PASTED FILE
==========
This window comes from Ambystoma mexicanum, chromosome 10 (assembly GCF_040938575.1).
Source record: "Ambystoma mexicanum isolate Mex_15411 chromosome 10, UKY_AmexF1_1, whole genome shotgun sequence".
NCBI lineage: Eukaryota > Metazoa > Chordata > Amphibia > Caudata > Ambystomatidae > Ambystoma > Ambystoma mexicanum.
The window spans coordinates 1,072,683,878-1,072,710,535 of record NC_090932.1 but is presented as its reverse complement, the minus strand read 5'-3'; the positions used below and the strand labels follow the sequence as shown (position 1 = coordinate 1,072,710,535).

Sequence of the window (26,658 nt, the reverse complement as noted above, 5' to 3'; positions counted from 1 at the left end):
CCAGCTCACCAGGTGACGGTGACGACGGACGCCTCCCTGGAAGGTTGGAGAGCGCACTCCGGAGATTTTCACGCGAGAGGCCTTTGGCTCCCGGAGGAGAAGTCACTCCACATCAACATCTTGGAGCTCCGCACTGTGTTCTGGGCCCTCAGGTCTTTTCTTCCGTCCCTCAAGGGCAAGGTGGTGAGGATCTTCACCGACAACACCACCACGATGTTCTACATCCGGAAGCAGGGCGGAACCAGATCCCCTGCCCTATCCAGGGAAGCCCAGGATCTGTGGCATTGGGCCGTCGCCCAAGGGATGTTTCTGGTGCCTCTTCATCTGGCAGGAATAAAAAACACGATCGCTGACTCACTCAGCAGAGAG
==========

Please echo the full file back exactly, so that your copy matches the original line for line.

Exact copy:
This window comes from Ambystoma mexicanum, chromosome 10 (assembly GCF_040938575.1).
Source record: "Ambystoma mexicanum isolate Mex_15411 chromosome 10, UKY_AmexF1_1, whole genome shotgun sequence".
NCBI lineage: Eukaryota > Metazoa > Chordata > Amphibia > Caudata > Ambystomatidae > Ambystoma > Ambystoma mexicanum.
The window spans coordinates 1,072,683,878-1,072,710,535 of record NC_090932.1 but is presented as its reverse complement, the minus strand read 5'-3'; the positions used below and the strand labels follow the sequence as shown (position 1 = coordinate 1,072,710,535).

Sequence of the window (26,658 nt, the reverse complement as noted above, 5' to 3'; positions counted from 1 at the left end):
CCAGCTCACCAGGTGACGGTGACGACGGACGCCTCCCTGGAAGGTTGGAGAGCGCACTCCGGAGATTTTCACGCGAGAGGCCTTTGGCTCCCGGAGGAGAAGTCACTCCACATCAACATCTTGGAGCTCCGCACTGTGTTCTGGGCCCTCAGGTCTTTTCTTCCGTCCCTCAAGGGCAAGGTGGTGAGGATCTTCACCGACAACACCACCACGATGTTCTACATCCGGAAGCAGGGCGGAACCAGATCCCCTGCCCTATCCAGGGAAGCCCAGGATCTGTGGCATTGGGCCGTCGCCCAAGGGATGTTTCTGGTGCCTCTTCATCTGGCAGGAATAAAAAACACGATCGCTGACTCACTCAGCAGAGAG